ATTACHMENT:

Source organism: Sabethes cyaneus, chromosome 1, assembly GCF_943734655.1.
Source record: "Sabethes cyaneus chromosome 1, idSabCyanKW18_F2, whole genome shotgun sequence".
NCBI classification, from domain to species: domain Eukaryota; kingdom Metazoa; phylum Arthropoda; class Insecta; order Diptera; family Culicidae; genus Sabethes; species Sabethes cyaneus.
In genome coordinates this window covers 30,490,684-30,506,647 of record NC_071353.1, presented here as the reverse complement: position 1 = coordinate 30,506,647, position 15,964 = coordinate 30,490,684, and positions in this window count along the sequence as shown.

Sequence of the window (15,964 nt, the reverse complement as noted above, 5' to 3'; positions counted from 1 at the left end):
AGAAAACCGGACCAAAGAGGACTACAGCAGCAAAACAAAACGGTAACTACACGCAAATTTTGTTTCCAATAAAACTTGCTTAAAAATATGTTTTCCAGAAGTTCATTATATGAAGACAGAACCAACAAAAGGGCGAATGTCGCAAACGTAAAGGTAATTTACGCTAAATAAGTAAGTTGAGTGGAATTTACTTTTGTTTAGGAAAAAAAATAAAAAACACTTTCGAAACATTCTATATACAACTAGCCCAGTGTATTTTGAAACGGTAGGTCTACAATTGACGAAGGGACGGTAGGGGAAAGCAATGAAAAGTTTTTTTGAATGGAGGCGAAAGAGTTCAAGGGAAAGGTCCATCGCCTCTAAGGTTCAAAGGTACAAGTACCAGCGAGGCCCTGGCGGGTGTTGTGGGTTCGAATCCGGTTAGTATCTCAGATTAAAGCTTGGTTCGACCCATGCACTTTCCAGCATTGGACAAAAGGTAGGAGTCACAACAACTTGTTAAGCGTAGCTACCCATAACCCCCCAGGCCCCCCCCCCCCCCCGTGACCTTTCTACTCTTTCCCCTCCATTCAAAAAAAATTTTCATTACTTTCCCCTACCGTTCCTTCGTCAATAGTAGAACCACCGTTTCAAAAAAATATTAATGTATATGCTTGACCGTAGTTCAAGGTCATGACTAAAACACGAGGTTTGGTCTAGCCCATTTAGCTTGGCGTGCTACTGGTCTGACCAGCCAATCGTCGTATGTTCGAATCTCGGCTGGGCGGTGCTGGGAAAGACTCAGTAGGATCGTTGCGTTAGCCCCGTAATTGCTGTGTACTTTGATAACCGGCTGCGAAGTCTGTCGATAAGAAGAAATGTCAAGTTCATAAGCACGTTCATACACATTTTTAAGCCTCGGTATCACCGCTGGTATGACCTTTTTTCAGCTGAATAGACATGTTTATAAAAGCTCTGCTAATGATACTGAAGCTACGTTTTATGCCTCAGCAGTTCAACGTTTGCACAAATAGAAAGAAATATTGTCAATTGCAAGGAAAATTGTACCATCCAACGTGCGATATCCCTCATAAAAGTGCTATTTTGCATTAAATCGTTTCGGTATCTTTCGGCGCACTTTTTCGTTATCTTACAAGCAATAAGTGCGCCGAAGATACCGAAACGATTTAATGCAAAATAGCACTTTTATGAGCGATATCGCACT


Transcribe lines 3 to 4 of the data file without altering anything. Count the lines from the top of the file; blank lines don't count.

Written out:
NCBI classification, from domain to species: domain Eukaryota; kingdom Metazoa; phylum Arthropoda; class Insecta; order Diptera; family Culicidae; genus Sabethes; species Sabethes cyaneus.
In genome coordinates this window covers 30,490,684-30,506,647 of record NC_071353.1, presented here as the reverse complement: position 1 = coordinate 30,506,647, position 15,964 = coordinate 30,490,684, and positions in this window count along the sequence as shown.